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Is Paranoia a Symptom of Anxiety?

Is Paranoia a Symptom of Anxiety?

Is paranoia a symptom of anxiety? Anxiety and paranoia are often two sides of the same coin. Their relationship is complicated, but they can feed off each other, creating a vicious cycle. However, just because they are similar does not mean that they do not have their differences.

So how do they relate, and how do they differ? The answer is not quite that simple. First, you must understand the fundamentals of each as separate problems. They each have their symptoms and causes that may or may not intersect with each other.

While they can exist separately, it can be difficult to tell the difference at times. That is understandable, for they are so similar that there may not seem to be a point to keeping them separate. However, it is an important distinction that very much so has a reason.

What is Paranoia?

What is Paranoia?

Have you ever had the irrational feeling that someone was out to get you? Alternatively, maybe you have had mistrustful thoughts about the people you know that you cannot explain. If so, you may have experienced paranoia.

Paranoia is an intense, irrational feeling of fear. These feelings are frequently related to threats, conspiracy, and even persecution. Since it can be a symptom of other mental disorders, finding the cause can be trial and error.

There are a few ways to tell if you have paranoia. Symptoms can vary in intensity, but there is almost always the inability to accept that the feelings are not real, even with hard evidence. It is possible to have a delusional disorder, which presents itself without symptoms of another disease.

Symptoms of Paranoia:

  • Hypervigilance
  • Argumentative
  • Mistrust
  • False beliefs about people, the world or themselves
  • Preoccupation
  • Difficulty with forgiveness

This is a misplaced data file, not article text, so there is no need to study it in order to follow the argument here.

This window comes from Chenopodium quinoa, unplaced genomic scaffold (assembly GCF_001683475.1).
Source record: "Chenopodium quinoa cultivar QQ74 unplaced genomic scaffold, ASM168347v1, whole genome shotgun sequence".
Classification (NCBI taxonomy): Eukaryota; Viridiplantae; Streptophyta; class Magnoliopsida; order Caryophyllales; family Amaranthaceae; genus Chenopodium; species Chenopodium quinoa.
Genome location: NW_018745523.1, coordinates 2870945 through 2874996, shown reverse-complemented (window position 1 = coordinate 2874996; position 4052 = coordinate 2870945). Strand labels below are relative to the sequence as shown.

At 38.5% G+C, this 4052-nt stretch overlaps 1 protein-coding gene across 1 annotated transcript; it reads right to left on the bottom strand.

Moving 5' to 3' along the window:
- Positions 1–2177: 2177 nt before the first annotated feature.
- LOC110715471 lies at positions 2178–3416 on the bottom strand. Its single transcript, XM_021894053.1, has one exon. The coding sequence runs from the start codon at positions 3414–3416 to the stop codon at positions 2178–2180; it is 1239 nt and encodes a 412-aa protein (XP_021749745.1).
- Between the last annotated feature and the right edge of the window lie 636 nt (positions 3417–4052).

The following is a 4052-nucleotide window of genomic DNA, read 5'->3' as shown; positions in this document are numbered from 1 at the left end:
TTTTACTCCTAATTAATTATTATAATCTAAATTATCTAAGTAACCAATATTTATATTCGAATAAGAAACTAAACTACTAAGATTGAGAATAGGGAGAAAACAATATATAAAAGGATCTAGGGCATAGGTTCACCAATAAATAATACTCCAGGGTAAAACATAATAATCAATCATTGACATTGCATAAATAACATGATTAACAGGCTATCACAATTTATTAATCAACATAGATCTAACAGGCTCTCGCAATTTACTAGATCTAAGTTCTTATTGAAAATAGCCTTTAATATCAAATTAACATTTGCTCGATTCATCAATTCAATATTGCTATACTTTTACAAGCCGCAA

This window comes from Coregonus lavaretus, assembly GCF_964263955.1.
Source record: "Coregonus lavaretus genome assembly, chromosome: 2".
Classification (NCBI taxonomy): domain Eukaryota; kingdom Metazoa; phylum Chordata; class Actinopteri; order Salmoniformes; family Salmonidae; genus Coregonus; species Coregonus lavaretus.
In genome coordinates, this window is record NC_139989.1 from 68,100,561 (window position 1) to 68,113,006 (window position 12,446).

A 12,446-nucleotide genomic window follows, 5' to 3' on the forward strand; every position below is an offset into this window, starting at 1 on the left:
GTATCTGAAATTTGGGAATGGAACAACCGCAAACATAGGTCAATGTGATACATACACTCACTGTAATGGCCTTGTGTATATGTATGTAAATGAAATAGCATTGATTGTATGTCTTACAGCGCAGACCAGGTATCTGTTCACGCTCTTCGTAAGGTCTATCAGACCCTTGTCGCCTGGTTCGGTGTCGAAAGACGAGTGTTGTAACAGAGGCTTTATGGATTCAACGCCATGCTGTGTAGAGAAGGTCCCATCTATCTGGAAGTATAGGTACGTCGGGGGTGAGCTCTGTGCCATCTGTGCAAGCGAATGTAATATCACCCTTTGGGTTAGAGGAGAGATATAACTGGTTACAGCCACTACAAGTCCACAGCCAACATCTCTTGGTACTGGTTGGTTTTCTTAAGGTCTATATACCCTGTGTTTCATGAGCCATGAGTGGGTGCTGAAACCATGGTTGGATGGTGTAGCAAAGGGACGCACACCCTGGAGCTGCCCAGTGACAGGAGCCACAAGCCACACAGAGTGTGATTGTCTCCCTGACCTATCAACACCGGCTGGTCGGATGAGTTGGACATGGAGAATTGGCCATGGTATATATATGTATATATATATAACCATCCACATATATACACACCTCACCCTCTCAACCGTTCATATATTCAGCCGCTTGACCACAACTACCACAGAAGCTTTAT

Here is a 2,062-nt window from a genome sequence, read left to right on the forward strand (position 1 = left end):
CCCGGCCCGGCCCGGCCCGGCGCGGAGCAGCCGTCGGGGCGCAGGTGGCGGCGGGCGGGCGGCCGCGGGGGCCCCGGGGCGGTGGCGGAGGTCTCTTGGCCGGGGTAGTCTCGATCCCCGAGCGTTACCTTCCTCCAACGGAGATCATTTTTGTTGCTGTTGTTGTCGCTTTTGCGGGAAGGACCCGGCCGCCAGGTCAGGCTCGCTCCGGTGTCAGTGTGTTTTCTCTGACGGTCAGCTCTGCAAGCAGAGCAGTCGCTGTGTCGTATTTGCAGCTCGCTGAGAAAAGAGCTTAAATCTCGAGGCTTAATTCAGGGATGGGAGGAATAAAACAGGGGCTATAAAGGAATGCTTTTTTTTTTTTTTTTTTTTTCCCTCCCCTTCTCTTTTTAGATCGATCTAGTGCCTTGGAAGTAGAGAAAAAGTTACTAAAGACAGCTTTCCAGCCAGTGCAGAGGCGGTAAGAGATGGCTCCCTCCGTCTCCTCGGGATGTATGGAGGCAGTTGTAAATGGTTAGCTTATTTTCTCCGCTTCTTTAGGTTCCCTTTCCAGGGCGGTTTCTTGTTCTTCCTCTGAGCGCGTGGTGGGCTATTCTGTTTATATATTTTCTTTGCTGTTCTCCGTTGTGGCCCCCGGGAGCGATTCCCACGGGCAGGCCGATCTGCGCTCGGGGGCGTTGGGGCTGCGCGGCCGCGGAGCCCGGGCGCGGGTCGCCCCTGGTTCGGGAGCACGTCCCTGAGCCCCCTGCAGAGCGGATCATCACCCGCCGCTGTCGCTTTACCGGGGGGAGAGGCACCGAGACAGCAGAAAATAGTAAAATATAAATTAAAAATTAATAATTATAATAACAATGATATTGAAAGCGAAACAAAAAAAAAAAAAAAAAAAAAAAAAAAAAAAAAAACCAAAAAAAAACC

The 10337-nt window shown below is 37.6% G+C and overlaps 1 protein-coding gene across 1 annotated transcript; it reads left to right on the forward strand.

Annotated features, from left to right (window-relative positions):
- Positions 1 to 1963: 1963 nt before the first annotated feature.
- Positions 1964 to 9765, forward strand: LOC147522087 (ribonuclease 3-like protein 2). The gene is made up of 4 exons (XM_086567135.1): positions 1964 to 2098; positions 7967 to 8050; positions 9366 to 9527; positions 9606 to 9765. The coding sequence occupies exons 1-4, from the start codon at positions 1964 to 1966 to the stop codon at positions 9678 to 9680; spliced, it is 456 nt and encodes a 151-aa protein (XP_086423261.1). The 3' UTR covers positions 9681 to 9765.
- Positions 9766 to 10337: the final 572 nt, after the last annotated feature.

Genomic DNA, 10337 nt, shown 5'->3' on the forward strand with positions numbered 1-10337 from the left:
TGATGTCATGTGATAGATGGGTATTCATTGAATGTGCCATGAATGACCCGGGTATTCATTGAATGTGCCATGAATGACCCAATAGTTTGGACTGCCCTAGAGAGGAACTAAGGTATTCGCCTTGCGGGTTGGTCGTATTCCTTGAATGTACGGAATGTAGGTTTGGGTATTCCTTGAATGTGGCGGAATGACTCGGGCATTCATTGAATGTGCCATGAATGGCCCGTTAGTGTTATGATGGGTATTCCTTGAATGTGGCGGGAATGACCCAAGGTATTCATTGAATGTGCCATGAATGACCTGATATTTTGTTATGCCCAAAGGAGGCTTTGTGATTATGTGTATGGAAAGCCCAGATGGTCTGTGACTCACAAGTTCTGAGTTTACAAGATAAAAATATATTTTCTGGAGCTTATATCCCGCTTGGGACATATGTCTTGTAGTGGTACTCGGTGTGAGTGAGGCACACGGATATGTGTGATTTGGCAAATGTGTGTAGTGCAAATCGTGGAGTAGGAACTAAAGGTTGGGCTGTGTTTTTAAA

• Defensive about criticism that does not exist
  • Fear of someone taking advantage
  • Thinking everyone is out to get you

The breakdown of different mental and emotional functions is known to be the cause of paranoia. It is common for those with fear to isolate and have problems getting help. This fear is due to the innate nature of paranoia, only affecting your thoughts and feelings.

What is Anxiety?

What is Anxiety?

On the other hand, anxiety is a more generalized term that encompasses several disorders causing nervousness, worry, apprehension, and fear. It can also be a temporary state that shows itself during extreme stress.

Either way, anxiety can be incredibly disruptive and lead to problems further down the line. There are mental and physical symptoms of anxiety and everyone will experience them a little differently.

Symptoms of Anxiety:

  • A feeling of panic, danger, or dread
  • Trouble thinking clearly or focusing
  • Weakness and lethargy
  • Insomnia
  • Heavy or increased sweating
  • Tension, nervousness, or restlessness
  • Performing specific actions repeatedly
  • Rapid heart rate
  • Muscle twitching or trembling
  • Avoidance
  • Digestive issues
  • Hyperventilation

As you can see, there are many ways that anxiety can present itself. Leaving anxiety untreated can lead to heart problems, digestive issues, and more. An anxiety disorder is not always the reason for experiencing these feelings, however.

Causes of Anxiety:

  • Underlying conditions such as thyroid problems